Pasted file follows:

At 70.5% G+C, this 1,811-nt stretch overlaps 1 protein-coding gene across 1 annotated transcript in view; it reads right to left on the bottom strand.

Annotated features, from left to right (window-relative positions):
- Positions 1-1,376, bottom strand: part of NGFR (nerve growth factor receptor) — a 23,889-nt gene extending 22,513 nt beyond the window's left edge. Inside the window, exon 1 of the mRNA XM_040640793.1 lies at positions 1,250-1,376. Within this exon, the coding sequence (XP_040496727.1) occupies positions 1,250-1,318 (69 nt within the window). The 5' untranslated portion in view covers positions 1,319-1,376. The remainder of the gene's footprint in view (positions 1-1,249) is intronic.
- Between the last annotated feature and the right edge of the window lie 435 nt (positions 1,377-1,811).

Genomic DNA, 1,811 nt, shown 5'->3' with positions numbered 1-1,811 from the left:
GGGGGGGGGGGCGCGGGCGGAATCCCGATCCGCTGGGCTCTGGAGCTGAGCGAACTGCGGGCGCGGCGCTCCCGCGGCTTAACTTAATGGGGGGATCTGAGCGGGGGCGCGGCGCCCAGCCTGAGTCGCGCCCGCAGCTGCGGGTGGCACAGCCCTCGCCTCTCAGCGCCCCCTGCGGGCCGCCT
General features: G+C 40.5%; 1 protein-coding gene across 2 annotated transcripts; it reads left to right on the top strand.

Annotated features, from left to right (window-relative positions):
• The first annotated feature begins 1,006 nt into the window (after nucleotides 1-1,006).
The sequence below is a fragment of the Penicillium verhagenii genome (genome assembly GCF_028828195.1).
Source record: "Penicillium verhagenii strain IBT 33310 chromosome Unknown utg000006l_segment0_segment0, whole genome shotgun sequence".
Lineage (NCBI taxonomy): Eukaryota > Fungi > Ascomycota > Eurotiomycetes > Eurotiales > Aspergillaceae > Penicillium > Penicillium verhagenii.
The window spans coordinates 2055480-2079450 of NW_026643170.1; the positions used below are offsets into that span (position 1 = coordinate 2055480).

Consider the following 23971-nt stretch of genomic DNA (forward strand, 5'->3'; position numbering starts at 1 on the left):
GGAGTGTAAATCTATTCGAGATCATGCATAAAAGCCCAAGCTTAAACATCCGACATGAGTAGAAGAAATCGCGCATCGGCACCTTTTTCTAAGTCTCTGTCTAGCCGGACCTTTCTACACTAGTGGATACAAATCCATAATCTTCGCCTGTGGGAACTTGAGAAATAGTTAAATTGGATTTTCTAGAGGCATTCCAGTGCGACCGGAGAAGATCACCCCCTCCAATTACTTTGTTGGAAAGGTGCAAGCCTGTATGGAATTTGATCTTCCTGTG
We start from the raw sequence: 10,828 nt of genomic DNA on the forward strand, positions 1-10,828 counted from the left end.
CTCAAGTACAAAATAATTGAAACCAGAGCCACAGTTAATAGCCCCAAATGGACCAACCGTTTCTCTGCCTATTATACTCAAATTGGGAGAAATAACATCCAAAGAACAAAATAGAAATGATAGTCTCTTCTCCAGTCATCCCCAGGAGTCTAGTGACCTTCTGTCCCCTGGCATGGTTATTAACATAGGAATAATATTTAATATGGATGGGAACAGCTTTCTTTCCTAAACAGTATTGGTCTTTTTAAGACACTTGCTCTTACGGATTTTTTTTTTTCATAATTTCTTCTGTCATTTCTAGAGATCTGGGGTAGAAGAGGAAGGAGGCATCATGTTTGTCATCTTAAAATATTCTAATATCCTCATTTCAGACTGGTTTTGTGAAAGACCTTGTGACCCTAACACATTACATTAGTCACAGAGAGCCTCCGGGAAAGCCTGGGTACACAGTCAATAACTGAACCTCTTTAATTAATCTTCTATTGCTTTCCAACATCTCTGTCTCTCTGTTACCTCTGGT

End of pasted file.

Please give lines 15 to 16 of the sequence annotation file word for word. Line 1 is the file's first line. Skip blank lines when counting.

GGAGTGTAAATCTATTCGAGATCATGCATAAAAGCCCAAGCTTAAACATCCGACATGAGTAGAAGAAATCGCGCATCGGCACCTTTTTCTAAGTCTCTGTCTAGCCGGACCTTTCTACACTAGTGGATACAAATCCATAATCTTCGCCTGTGGGAACTTGAGAAATAGTTAAATTGGATTTTCTAGAGGCATTCCAGTGCGACCGGAGAAGATCACCCCCTCCAATTACTTTGTTGGAAAGGTGCAAGCCTGTATGGAATTTGATCTTCCTGTG
We start from the raw sequence: 10,828 nt of genomic DNA on the forward strand, positions 1-10,828 counted from the left end.